Guerrero teamed up with CrossFit coach Brian Chontosh—a U.S. Marine who was a recipient of the Navy Cross for his heroics in Iraq in 2003—in preparation for his June 2014 fight against Yoshihiro Kamegai.  

Chontosh offered a harsh assessment of Guerrero’s physique, but the two quickly went to work changing up his body.  

The hard work paid off when Guerrero survived a war with Kamegai and pulled out a unanimous decision victory in Carson, Calif. in what many boxing insiders considered one of the top fights of 2014.  

“Well it worked,” Guerrero said of his newly incorporated training and lifestyle change. “I think I’m gonna stick with it.”

Robert Guerrero now believes crossfit has him in the best shape of his career.

He's tough, he's confident and he's one of the best fighters in the world. Yet Keith "One Time" Thurman has a soft spot for his pets.

Keith Thurman is known for both his bark and bite in the ring.

What people might not know about the fighter is that while he is one of boxing’s big dogs, when he comes home after training it’s his two Chihuahuas that keep the interim 147-pound champ in check.

“I’m the big dog in the house so I don’t have to actually have big dogs,” said a laughing Thurman of his two Chihuahuas (Liberty and Nova).  

Thurman, who adopted the three-year-old male Nova to be a companion for the older female, Liberty in the last year, takes all the jokes about owning Chihuahuas in stride.  

“People who really know me like to joke about it, and I wasn’t expecting to own Chihuahuas, but they’ve definitely grown on me.”  

Thurman recently added to his stable of pets when a sparring partner gave Thurman an American Bulldog for Christmas. Thurman named him “Lil Champion” in honor of his longtime trainer Ben Getty’s Bulldog that was named “Champ.”  

“Lil Champ likes to nip at the other two and they don’t like it. We’ll just have to see what happens with all these guys.”

My new family member

A photo posted by Keith Thurman Jr. (@keithonetimethurman) on

Molina Jr., who entertained in 2014 with two bruising and action-packed fights, is looking forward to getting back in the ring.

John Molina Jr.

After two knock-down, drag out brawls in 2014, John Molina Jr. gets a matchup with Adrien Broner as part of the Premier Boxing Champions series on NBC on March 7.

For John Molina Jr., 2014 was an eventful year for so many reasons.

The scrappy, gritty and gifted fighter battled Lucas Matthysse in April and Humberto Soto in September. Both fights were brawls that entertained and delighted the boxing faithful.

In fact, many fight fans and experts called Molina Jr.'s "street fight" epic battle with Matthysse "the fight of the year." A fight which saw Molina Jr. battle Matthysse to the very end.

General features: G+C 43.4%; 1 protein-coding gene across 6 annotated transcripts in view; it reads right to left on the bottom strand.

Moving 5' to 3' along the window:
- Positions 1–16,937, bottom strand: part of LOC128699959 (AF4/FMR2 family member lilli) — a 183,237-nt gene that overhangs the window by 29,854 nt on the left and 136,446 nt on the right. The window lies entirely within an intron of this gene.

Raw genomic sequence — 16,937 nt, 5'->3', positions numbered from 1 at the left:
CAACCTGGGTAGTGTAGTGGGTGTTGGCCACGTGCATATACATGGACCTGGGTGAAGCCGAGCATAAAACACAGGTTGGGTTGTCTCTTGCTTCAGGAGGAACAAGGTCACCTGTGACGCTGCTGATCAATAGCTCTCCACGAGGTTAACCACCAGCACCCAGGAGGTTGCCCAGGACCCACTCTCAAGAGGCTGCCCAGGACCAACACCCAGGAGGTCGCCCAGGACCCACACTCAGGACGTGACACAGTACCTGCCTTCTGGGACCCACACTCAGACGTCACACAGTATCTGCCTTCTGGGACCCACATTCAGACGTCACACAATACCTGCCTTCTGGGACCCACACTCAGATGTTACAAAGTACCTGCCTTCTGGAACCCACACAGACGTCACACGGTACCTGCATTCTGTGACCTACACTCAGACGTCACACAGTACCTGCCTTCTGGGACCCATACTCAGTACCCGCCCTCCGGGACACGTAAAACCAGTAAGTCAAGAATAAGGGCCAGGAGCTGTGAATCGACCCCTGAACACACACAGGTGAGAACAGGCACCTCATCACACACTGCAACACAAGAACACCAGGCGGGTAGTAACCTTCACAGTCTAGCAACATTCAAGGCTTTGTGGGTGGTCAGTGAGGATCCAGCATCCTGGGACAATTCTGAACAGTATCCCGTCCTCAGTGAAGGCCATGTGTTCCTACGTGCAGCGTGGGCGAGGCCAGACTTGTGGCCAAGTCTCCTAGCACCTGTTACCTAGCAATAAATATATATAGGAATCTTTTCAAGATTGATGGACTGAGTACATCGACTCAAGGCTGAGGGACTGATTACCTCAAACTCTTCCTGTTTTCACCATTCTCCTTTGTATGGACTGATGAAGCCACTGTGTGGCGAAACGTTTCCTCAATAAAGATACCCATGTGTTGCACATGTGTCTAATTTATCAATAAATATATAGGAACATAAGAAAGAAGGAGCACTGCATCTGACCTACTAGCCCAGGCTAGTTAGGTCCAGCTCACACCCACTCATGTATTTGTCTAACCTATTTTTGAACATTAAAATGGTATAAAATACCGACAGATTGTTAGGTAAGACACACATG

With Molina moving up to the 140-pound division for the Matthysse fight, he feels he's proved much in his bruising fight with the Argentinian. 

“Mattyse was looked at this monster in the division and I was this newcomer coming into the division,” Molina told the Los Angeles Daily News. “Although I’ve been in the boxing game for a while, my name has barely reached the accolades of such fighters as Matthyse. What I was able to take away from that fight is that I am one of the strongest guys at 140 pounds. He fought a hell of a fight and won because he was more experienced than me.”

With his inclusion in the first card of the Premier Boxing Champions series on NBC in March, Molina has an opportunity to make a signficant statement early by beating Adrien "The Problem" Broner.

Despite the busy schedule of a championship professional fighter, Keith "One Time" Thurman gives back to the gym where it all started for him.

There’s no shortage of photos hanging on the walls inside St. Pete’s Boxing Club, showing a very young Keith Thurman with his hands raised in the air after one of his 101 victories from a standout amateur career.

There’s a newspaper clipping nearby that tells how Thurman got his start in boxing, when he saw his longtime trainer Ben Getty hold a boxing demonstration when he was in grade school—and how from that first day Thurman knew his life’s calling was inside the ring.

Now, as an in-demand professional fighter, Thurman never strays too far from where it all started. He also believes in giving back by mentoring and training amateurs just as Getty did with him. It helps Thurman stay close to his roots and in touch with the amateur scene.

“I just really enjoy working with all of the young guys, it reminds me of when I was their age and I know what the sport meant for me at that time,” said Thurman—who just a week after his last fight, a unanimous decision victory over Leonard Bundu on Dec. 13 in Las Vegas, was already back in the gym offering tutelage to a couple of St. Pete’s top up-and-comers. “Some of these guys have the skills to be really good. I just try to help them out when I can.”